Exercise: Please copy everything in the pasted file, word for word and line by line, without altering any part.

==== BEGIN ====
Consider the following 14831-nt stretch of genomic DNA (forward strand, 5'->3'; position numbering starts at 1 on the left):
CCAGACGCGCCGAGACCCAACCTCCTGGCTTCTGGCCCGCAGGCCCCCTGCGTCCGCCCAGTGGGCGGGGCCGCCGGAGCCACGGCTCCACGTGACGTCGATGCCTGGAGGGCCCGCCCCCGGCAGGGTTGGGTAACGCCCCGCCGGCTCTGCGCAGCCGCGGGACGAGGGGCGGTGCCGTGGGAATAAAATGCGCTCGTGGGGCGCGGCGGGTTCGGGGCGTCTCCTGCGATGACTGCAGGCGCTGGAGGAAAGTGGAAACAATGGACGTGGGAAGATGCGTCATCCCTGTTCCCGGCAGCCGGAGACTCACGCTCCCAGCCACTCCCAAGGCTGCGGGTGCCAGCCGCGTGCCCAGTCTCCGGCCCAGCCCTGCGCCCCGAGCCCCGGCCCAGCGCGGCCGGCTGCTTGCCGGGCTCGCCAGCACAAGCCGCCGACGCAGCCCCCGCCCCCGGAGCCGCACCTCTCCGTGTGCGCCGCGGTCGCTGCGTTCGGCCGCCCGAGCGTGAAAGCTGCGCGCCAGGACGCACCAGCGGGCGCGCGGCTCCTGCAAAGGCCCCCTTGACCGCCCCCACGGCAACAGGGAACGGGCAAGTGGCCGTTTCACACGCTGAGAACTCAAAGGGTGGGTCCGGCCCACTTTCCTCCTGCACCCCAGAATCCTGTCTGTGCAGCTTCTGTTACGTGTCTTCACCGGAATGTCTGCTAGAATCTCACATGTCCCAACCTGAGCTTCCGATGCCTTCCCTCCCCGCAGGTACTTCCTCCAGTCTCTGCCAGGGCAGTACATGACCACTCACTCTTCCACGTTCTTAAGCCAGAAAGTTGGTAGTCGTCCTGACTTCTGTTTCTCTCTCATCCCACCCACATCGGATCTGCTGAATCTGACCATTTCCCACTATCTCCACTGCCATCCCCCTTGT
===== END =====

Consider the following 14831-nt stretch of genomic DNA (forward strand, 5'->3'; position numbering starts at 1 on the left):
CCAGACGCGCCGAGACCCAACCTCCTGGCTTCTGGCCCGCAGGCCCCCTGCGTCCGCCCAGTGGGCGGGGCCGCCGGAGCCACGGCTCCACGTGACGTCGATGCCTGGAGGGCCCGCCCCCGGCAGGGTTGGGTAACGCCCCGCCGGCTCTGCGCAGCCGCGGGACGAGGGGCGGTGCCGTGGGAATAAAATGCGCTCGTGGGGCGCGGCGGGTTCGGGGCGTCTCCTGCGATGACTGCAGGCGCTGGAGGAAAGTGGAAACAATGGACGTGGGAAGATGCGTCATCCCTGTTCCCGGCAGCCGGAGACTCACGCTCCCAGCCACTCCCAAGGCTGCGGGTGCCAGCCGCGTGCCCAGTCTCCGGCCCAGCCCTGCGCCCCGAGCCCCGGCCCAGCGCGGCCGGCTGCTTGCCGGGCTCGCCAGCACAAGCCGCCGACGCAGCCCCCGCCCCCGGAGCCGCACCTCTCCGTGTGCGCCGCGGTCGCTGCGTTCGGCCGCCCGAGCGTGAAAGCTGCGCGCCAGGACGCACCAGCGGGCGCGCGGCTCCTGCAAAGGCCCCCTTGACCGCCCCCACGGCAACAGGGAACGGGCAAGTGGCCGTTTCACACGCTGAGAACTCAAAGGGTGGGTCCGGCCCACTTTCCTCCTGCACCCCAGAATCCTGTCTGTGCAGCTTCTGTTACGTGTCTTCACCGGAATGTCTGCTAGAATCTCACATGTCCCAACCTGAGCTTCCGATGCCTTCCCTCCCCGCAGGTACTTCCTCCAGTCTCTGCCAGGGCAGTACATGACCACTCACTCTTCCACGTTCTTAAGCCAGAAAGTTGGTAGTCGTCCTGACTTCTGTTTCTCTCTCATCCCACCCACATCGGATCTGCTGAATCTGACCATTTCCCACTATCTCCACTGCCATCCCCCTTGT